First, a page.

A recent survey by the Global Trade Academy of software and trade management solutions provider Amber Road found that many U.S. companies engaged in international trade and commerce still don’t see compliance training as a priority.
Over half (56%) of the more than 300 executives surveyed said their company doesn’t invest in trade compliance training; this despite almost three-quarters (73%) of their organizations having a formal trade compliance plan. Moreover, roughly a third of the respondents said their company actually had no budget at all in place to spend for training employees on trade compliance.
This finding came as somewhat of a surprise to the researchers given that almost 1 in 3 (28%) of the respondents admitting to having been fined or warned by government agencies about their non-compliance with various trade laws.
Other than facing possible fines and other violations for failing to comply with trade laws, not understanding trade compliance “is causing many companies to leave money on the table,” the report states. “Many organizations are not taking advantage of preferential trade programs, including duty drawback, free trade agreements (FTAs) and free trade zones, yet companies with trained staff that can take advantage of these programs can save millions of dollars.”
The Amber Road survey also discovered a contradictory gap between how companies plan for trade compliance, but often fail to take action, leading the report’s authors to wonder “are companies talking the talk and not walking the walk?”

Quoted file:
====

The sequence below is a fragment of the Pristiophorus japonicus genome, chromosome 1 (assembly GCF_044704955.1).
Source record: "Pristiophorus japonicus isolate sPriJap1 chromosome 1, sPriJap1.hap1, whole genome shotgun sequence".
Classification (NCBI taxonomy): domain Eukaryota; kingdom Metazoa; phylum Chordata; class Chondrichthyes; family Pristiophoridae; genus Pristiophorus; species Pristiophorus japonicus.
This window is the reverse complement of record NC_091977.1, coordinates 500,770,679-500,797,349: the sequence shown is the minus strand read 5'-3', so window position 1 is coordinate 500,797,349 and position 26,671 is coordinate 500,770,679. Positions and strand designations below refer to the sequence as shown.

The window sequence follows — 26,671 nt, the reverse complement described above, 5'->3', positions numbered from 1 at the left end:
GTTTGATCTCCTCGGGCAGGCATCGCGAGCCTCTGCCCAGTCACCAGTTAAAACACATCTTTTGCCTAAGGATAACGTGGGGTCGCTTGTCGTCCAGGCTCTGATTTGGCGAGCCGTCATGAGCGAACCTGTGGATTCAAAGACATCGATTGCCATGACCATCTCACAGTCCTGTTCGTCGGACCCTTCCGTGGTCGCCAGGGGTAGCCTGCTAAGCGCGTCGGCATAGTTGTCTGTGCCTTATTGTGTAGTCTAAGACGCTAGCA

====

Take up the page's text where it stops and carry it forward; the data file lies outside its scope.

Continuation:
Although 69% of respondents said they have on-going trade compliance training for employees, few companies are providing employees with the means to actually train. Almost half (45%) of survey respondents said they don’t require trade compliance training as part of employee professional development and a similar number said their company doesn’t require trade compliance training on an annual basis.
“Given that 100% of companies surveyed are subject to either the Export Administration Regulations (EAR) or the International Traffic in Arms Regulations (ITAR) or both, one would expect a greater commitment to training,” the authors say.
One possible reason for the discrepancies in training plans versus actual training investment could be that some executives are under the impression that their companies are offering more training that what they actually are, the report suggests.
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